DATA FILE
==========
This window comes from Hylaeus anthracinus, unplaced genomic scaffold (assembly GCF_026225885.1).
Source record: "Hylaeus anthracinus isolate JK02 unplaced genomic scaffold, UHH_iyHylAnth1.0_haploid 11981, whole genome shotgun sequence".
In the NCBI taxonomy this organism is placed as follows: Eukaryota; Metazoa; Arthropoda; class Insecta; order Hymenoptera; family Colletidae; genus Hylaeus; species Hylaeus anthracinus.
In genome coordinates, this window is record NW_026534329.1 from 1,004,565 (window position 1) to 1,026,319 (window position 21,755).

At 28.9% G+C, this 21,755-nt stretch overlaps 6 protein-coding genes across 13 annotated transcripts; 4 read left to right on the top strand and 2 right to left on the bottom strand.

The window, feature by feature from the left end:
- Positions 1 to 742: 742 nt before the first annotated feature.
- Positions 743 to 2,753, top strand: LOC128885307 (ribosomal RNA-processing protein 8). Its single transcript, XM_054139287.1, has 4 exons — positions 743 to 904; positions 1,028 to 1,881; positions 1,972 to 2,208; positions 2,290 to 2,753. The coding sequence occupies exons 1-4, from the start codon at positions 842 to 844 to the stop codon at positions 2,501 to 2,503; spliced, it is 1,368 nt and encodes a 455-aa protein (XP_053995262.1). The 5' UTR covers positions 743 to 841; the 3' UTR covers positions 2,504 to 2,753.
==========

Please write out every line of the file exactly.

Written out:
This window comes from Hylaeus anthracinus, unplaced genomic scaffold (assembly GCF_026225885.1).
Source record: "Hylaeus anthracinus isolate JK02 unplaced genomic scaffold, UHH_iyHylAnth1.0_haploid 11981, whole genome shotgun sequence".
In the NCBI taxonomy this organism is placed as follows: Eukaryota; Metazoa; Arthropoda; class Insecta; order Hymenoptera; family Colletidae; genus Hylaeus; species Hylaeus anthracinus.
In genome coordinates, this window is record NW_026534329.1 from 1,004,565 (window position 1) to 1,026,319 (window position 21,755).

At 28.9% G+C, this 21,755-nt stretch overlaps 6 protein-coding genes across 13 annotated transcripts; 4 read left to right on the top strand and 2 right to left on the bottom strand.

The window, feature by feature from the left end:
- Positions 1 to 742: 742 nt before the first annotated feature.
- Positions 743 to 2,753, top strand: LOC128885307 (ribosomal RNA-processing protein 8). Its single transcript, XM_054139287.1, has 4 exons — positions 743 to 904; positions 1,028 to 1,881; positions 1,972 to 2,208; positions 2,290 to 2,753. The coding sequence occupies exons 1-4, from the start codon at positions 842 to 844 to the stop codon at positions 2,501 to 2,503; spliced, it is 1,368 nt and encodes a 455-aa protein (XP_053995262.1). The 5' UTR covers positions 743 to 841; the 3' UTR covers positions 2,504 to 2,753.